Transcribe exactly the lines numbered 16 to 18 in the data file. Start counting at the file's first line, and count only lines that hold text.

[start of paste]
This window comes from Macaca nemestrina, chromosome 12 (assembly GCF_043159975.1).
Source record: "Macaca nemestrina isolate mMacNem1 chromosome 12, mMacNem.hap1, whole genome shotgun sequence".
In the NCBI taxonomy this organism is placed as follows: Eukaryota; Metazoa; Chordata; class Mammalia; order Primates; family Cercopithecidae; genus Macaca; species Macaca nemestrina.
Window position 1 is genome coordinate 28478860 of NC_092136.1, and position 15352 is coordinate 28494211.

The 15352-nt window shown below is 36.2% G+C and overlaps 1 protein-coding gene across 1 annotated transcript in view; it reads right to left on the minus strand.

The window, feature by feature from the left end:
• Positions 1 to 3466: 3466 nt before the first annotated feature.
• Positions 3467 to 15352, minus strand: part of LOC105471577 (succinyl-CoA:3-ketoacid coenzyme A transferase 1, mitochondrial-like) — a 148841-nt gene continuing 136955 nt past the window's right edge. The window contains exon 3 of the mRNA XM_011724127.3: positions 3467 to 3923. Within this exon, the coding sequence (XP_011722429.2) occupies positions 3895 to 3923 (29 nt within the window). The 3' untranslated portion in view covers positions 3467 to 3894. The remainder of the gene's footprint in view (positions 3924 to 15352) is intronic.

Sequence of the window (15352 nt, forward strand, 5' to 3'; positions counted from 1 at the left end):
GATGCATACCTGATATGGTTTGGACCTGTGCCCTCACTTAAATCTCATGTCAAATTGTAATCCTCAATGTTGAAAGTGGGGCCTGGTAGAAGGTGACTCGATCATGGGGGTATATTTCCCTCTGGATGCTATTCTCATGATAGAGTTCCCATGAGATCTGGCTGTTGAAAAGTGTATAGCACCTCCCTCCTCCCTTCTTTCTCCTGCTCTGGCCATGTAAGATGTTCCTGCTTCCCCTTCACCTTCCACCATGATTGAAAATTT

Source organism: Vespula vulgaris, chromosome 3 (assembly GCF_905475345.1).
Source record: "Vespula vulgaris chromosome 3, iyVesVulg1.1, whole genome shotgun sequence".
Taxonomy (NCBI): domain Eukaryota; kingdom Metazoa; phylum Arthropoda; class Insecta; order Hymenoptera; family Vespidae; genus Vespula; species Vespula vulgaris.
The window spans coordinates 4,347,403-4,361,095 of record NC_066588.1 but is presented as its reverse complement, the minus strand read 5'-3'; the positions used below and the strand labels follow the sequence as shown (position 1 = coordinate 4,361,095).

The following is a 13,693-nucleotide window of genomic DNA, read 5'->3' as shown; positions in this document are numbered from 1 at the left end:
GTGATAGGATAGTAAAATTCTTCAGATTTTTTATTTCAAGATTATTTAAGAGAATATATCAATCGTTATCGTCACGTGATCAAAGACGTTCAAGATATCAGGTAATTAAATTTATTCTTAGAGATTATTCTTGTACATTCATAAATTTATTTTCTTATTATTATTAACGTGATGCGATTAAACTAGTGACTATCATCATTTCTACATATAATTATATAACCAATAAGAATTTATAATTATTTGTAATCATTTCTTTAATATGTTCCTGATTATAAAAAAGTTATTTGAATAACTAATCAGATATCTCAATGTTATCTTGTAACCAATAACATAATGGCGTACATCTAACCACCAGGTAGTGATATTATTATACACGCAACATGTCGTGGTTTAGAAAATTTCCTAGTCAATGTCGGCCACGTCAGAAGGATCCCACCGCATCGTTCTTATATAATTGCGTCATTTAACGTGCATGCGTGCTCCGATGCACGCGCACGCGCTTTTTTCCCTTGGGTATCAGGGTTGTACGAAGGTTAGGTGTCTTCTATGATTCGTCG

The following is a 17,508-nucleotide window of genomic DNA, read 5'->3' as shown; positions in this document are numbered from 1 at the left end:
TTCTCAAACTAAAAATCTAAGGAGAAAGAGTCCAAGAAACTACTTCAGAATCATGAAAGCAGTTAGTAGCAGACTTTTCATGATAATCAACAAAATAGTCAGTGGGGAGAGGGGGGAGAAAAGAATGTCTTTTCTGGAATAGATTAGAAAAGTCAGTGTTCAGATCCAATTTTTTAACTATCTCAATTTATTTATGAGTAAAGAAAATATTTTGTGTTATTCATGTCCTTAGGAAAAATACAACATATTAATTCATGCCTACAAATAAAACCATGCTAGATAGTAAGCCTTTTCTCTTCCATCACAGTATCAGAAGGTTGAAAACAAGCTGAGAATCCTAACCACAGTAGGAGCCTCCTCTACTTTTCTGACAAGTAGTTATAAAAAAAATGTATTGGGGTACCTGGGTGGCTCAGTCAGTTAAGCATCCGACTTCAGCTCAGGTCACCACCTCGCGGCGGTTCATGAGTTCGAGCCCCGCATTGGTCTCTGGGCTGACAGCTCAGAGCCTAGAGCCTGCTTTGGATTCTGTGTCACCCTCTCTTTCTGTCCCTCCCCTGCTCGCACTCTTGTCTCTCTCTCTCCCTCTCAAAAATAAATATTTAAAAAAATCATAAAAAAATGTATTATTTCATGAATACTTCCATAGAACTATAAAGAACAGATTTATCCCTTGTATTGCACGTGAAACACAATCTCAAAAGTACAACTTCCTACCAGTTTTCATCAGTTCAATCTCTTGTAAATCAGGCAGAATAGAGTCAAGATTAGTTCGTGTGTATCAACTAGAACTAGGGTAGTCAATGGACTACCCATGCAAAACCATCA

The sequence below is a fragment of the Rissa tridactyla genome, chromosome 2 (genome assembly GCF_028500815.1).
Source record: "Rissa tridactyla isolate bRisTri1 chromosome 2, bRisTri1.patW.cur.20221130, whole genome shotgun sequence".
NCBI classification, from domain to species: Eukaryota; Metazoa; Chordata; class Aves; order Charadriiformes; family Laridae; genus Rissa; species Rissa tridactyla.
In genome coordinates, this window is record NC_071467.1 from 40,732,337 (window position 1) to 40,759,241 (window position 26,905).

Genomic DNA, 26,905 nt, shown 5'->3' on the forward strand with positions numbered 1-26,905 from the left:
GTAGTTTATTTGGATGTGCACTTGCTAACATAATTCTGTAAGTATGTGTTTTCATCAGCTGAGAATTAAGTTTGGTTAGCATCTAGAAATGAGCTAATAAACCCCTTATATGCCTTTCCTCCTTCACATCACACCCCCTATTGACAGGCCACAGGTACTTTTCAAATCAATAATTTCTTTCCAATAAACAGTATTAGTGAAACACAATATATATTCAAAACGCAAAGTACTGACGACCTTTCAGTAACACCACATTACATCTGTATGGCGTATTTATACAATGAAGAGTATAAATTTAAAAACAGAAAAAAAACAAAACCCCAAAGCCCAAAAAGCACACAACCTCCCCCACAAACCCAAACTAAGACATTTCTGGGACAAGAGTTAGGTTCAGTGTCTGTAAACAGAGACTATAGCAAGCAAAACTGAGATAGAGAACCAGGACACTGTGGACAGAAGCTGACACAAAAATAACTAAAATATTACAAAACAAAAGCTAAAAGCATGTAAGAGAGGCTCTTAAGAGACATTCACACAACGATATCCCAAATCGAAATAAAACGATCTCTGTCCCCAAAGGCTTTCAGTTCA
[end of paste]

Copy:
GTGATAGGATAGTAAAATTCTTCAGATTTTTTATTTCAAGATTATTTAAGAGAATATATCAATCGTTATCGTCACGTGATCAAAGACGTTCAAGATATCAGGTAATTAAATTTATTCTTAGAGATTATTCTTGTACATTCATAAATTTATTTTCTTATTATTATTAACGTGATGCGATTAAACTAGTGACTATCATCATTTCTACATATAATTATATAACCAATAAGAATTTATAATTATTTGTAATCATTTCTTTAATATGTTCCTGATTATAAAAAAGTTATTTGAATAACTAATCAGATATCTCAATGTTATCTTGTAACCAATAACATAATGGCGTACATCTAACCACCAGGTAGTGATATTATTATACACGCAACATGTCGTGGTTTAGAAAATTTCCTAGTCAATGTCGGCCACGTCAGAAGGATCCCACCGCATCGTTCTTATATAATTGCGTCATTTAACGTGCATGCGTGCTCCGATGCACGCGCACGCGCTTTTTTCCCTTGGGTATCAGGGTTGTACGAAGGTTAGGTGTCTTCTATGATTCGTCG

The following is a 17,508-nucleotide window of genomic DNA, read 5'->3' as shown; positions in this document are numbered from 1 at the left end:
TTCTCAAACTAAAAATCTAAGGAGAAAGAGTCCAAGAAACTACTTCAGAATCATGAAAGCAGTTAGTAGCAGACTTTTCATGATAATCAACAAAATAGTCAGTGGGGAGAGGGGGGAGAAAAGAATGTCTTTTCTGGAATAGATTAGAAAAGTCAGTGTTCAGATCCAATTTTTTAACTATCTCAATTTATTTATGAGTAAAGAAAATATTTTGTGTTATTCATGTCCTTAGGAAAAATACAACATATTAATTCATGCCTACAAATAAAACCATGCTAGATAGTAAGCCTTTTCTCTTCCATCACAGTATCAGAAGGTTGAAAACAAGCTGAGAATCCTAACCACAGTAGGAGCCTCCTCTACTTTTCTGACAAGTAGTTATAAAAAAAATGTATTGGGGTACCTGGGTGGCTCAGTCAGTTAAGCATCCGACTTCAGCTCAGGTCACCACCTCGCGGCGGTTCATGAGTTCGAGCCCCGCATTGGTCTCTGGGCTGACAGCTCAGAGCCTAGAGCCTGCTTTGGATTCTGTGTCACCCTCTCTTTCTGTCCCTCCCCTGCTCGCACTCTTGTCTCTCTCTCTCCCTCTCAAAAATAAATATTTAAAAAAATCATAAAAAAATGTATTATTTCATGAATACTTCCATAGAACTATAAAGAACAGATTTATCCCTTGTATTGCACGTGAAACACAATCTCAAAAGTACAACTTCCTACCAGTTTTCATCAGTTCAATCTCTTGTAAATCAGGCAGAATAGAGTCAAGATTAGTTCGTGTGTATCAACTAGAACTAGGGTAGTCAATGGACTACCCATGCAAAACCATCA